Did you complete the Course Orientation? Before you begin this course, make sure you have completed the Course Orientation (see the Orientation menu). You'll need to read over this material carefully and then successfully complete a quiz on it in Canvas.
Energy is one of the hot topics today. The industry trend is moving toward switching from traditional fossil fuel sources to renewable sources that are cleaner and becoming more competitive in the global market. If you intend to build a coal plant to generate electricity, you would struggle to find the land, capital funds, and expertise and patience to build it. In contrast, electricity from solar is available at different scales with multiple incentives and simple and fast implementation processes.
We will begin each lesson with a scenario that will place you in a real-world situation. These scenarios will put you in situations where you have to analyze, evaluate, and make decisions when it comes to designing a solar system. We have made sure that these scenarios cover almost all cases you may encounter in real-world solar roles. To take advantage of them, try to immerse yourself in the environment of each scenario.
Lesson 1 Scenario
You work for an electric utility company that is adding a new department for solar energy. During a general meeting, it as announced that you have been chosen to lead that department. Fortunately, you happened to come across the AE 868 Commercial Solar Electric Systems course as part of the Intercollege Master of Professional Studies in Renewable Energy and Sustainability Systems program portfolio at the Penn State World Campus, where you can learn all about the solar "ins and outs."
Your first assignment with the department is to study the solar energy market and see opportunities for different solar energy conversion systems (SECS) for electricity generation in order to choose the most suitable technology to invest in. Then you will study that specific technology's market sectors to understand where to tap into the solar industry and who are the main players. Furthermore, you can find information on basic terminologies and system types and components to understand what solar systems consist of and what components are needed.
This lesson will take you through a journey (in both time and space domains) to learn what you need in order to grasp main topics in the solar industry so that you can lead the solar department with confidence. Furthermore, you may be interested in starting your own solar business. Lesson 1 is the right place to learn the basics.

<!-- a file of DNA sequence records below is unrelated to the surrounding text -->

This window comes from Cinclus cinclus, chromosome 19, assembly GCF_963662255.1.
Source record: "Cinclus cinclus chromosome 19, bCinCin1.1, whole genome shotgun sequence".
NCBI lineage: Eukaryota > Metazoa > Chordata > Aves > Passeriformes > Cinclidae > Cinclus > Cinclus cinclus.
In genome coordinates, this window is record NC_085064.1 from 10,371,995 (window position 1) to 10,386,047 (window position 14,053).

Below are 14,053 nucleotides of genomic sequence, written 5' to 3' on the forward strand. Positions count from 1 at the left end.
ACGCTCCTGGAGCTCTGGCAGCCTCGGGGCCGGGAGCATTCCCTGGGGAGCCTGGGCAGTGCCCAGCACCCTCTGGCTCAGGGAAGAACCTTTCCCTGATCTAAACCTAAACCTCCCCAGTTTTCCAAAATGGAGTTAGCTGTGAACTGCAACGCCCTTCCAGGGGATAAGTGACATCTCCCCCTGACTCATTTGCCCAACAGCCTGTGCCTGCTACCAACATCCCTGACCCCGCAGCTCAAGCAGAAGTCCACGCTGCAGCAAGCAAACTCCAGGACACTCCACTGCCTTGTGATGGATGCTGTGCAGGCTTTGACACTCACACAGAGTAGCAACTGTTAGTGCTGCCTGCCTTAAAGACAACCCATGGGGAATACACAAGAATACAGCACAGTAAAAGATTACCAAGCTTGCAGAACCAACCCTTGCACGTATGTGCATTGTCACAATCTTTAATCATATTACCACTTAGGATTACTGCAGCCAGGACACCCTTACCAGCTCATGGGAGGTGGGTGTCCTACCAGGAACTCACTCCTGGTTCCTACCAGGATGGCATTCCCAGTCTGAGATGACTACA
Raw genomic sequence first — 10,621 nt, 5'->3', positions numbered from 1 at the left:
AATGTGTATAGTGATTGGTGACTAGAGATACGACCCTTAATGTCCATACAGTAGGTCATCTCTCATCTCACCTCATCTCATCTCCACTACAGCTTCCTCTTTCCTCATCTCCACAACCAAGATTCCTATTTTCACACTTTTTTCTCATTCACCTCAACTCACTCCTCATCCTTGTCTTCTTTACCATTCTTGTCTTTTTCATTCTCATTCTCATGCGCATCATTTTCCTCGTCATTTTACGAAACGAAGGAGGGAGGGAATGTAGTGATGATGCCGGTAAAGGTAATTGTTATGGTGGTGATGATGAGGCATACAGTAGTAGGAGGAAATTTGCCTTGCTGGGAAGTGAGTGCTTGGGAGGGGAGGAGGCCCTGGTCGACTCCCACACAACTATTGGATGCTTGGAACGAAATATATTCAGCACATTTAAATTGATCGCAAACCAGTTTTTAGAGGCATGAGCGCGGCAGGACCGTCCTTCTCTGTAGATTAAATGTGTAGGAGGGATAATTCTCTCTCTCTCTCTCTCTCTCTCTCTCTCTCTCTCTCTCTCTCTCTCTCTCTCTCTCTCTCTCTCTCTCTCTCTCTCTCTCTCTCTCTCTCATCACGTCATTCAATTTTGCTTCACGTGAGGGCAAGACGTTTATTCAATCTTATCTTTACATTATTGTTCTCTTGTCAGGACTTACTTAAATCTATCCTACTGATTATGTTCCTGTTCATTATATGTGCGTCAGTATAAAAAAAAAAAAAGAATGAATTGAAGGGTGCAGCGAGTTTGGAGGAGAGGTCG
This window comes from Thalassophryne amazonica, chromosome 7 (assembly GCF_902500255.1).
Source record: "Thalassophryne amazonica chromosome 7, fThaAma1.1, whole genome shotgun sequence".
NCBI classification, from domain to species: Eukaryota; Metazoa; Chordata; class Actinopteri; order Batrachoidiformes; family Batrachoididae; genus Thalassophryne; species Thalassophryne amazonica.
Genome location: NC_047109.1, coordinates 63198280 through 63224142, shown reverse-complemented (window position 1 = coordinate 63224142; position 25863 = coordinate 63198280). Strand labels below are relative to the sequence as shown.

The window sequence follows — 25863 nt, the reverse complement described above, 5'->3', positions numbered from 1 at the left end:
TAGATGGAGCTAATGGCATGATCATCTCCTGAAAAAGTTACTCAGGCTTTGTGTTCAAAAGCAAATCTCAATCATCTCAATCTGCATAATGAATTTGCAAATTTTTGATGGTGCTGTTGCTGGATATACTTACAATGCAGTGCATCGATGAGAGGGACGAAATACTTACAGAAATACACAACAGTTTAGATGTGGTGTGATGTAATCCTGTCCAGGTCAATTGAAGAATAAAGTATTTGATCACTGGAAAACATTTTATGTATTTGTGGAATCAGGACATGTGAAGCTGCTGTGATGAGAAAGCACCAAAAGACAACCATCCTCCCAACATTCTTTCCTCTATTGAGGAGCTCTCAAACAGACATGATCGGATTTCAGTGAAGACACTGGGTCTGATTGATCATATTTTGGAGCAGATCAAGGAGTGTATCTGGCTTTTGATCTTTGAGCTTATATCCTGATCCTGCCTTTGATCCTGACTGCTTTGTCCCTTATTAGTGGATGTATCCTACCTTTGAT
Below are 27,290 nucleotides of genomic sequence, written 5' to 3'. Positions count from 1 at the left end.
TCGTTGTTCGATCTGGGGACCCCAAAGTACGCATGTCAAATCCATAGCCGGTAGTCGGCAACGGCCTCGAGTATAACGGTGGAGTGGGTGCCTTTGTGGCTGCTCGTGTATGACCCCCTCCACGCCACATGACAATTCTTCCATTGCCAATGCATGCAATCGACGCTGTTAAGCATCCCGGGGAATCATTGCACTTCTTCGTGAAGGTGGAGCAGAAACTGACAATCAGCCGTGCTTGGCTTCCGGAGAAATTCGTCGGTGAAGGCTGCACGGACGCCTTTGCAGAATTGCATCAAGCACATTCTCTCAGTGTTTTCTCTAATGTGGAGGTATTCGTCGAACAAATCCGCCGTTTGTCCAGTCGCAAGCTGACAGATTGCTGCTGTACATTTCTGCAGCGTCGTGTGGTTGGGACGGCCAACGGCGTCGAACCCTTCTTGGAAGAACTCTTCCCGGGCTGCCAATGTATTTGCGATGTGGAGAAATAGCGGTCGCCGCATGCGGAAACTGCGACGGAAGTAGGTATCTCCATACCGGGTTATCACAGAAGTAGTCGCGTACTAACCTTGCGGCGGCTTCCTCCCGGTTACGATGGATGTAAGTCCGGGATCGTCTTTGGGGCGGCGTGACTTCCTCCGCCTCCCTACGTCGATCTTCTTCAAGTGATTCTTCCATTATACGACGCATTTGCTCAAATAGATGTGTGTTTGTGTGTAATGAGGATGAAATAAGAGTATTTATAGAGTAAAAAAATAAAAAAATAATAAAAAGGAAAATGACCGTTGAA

At the successful completion of this lesson, students should be able to:
- Recognize main types of SECS and their applications for electricity generation including PV, CPV and STE/CSP.
- Identify PV market indicators and main factors driving the development of the PV technology.
- Categorize solar PV system as residential, non-residential and utility scale grid-tied PV systems and their share in the PV market.
- Discuss PV system configurations (grid-connected, stand-alone, bimodal, and hybrid) and their components and various types of energy sources that can be coupled with PV systems.
- Explain the roles of various segments of the PV industry and how they interact with one another.
What is due for Lesson 1?
Lesson 1 will take us one week to complete. Please refer to the Calendar in Canvas for specific time frames and due dates. Specific directions for the assignments below can be found within this lesson and/or in Canvas.
Complete the following Lesson Assignments:
- Complete the Course Orientation
- Read through the Lesson Content
- Complete the Required Reading Assignments:
- Chapter 1, Photovoltaic Systems by James P. Dunlop (text)
- Technology Roadmap: Solar Photovoltaic Energy 2014 edition, International Energy Agency (IEA)
- Technology Roadmap: Solar Thermal Electricity 2014 edition, International Energy Agency (IEA)
- Look over the Recommended Readings:
- GTM Research, US Solar Market Insight Report & SEIA solar industry research data
- Major Solar Projects in the United States Operating, Under Construction, or Under Development Updated
- International Renewable Energy Agency (IRENA) Annual Review
- Shared Solar: Current Landscape, Market Potential, and the Impact of Federal Securities Regulation (NREL)
- A Guide to Community Shared Solar: Utility, Private, and Nonprofit Project Development- SunShot (U.S. Department of Energy)
- Download simulations and complete the ungraded exercise
- Participate in the Lesson 1 Discussion
- Take the Lesson 1 Quiz in Canvas
If you have lesson specific questions, please feel free to post to the Lesson 1 Questions discussion forum in Canvas. While you are there, feel free to post your own responses if you, too, are able to help a classmate with a question. If you have questions about the overall course or wish to share and discuss any "extra" course related commentary (interesting articles, etc.), please feel free to post to the General Questions and Discussion forum.